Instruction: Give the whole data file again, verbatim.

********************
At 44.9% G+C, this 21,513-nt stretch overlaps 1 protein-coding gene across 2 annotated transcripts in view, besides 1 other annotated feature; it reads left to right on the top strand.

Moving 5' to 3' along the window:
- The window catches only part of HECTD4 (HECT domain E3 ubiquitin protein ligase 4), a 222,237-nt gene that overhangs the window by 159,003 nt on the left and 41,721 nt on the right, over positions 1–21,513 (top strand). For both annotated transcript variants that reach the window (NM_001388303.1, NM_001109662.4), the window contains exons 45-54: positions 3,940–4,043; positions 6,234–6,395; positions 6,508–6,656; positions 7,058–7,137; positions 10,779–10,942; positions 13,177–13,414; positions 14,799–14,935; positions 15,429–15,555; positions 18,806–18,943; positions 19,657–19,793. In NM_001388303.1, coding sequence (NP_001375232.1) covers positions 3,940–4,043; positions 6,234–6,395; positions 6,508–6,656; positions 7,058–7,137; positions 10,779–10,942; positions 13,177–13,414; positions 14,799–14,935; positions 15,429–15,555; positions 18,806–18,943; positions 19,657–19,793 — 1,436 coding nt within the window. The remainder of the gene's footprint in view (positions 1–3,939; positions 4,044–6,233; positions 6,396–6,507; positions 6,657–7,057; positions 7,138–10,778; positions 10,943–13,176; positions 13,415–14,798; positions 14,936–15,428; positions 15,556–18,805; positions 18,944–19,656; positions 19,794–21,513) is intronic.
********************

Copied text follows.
At 44.9% G+C, this 21,513-nt stretch overlaps 1 protein-coding gene across 2 annotated transcripts in view, besides 1 other annotated feature; it reads left to right on the top strand.

Moving 5' to 3' along the window:
- The window catches only part of HECTD4 (HECT domain E3 ubiquitin protein ligase 4), a 222,237-nt gene that overhangs the window by 159,003 nt on the left and 41,721 nt on the right, over positions 1–21,513 (top strand). For both annotated transcript variants that reach the window (NM_001388303.1, NM_001109662.4), the window contains exons 45-54: positions 3,940–4,043; positions 6,234–6,395; positions 6,508–6,656; positions 7,058–7,137; positions 10,779–10,942; positions 13,177–13,414; positions 14,799–14,935; positions 15,429–15,555; positions 18,806–18,943; positions 19,657–19,793. In NM_001388303.1, coding sequence (NP_001375232.1) covers positions 3,940–4,043; positions 6,234–6,395; positions 6,508–6,656; positions 7,058–7,137; positions 10,779–10,942; positions 13,177–13,414; positions 14,799–14,935; positions 15,429–15,555; positions 18,806–18,943; positions 19,657–19,793 — 1,436 coding nt within the window. The remainder of the gene's footprint in view (positions 1–3,939; positions 4,044–6,233; positions 6,396–6,507; positions 6,657–7,057; positions 7,138–10,778; positions 10,943–13,176; positions 13,415–14,798; positions 14,936–15,428; positions 15,556–18,805; positions 18,944–19,656; positions 19,794–21,513) is intronic.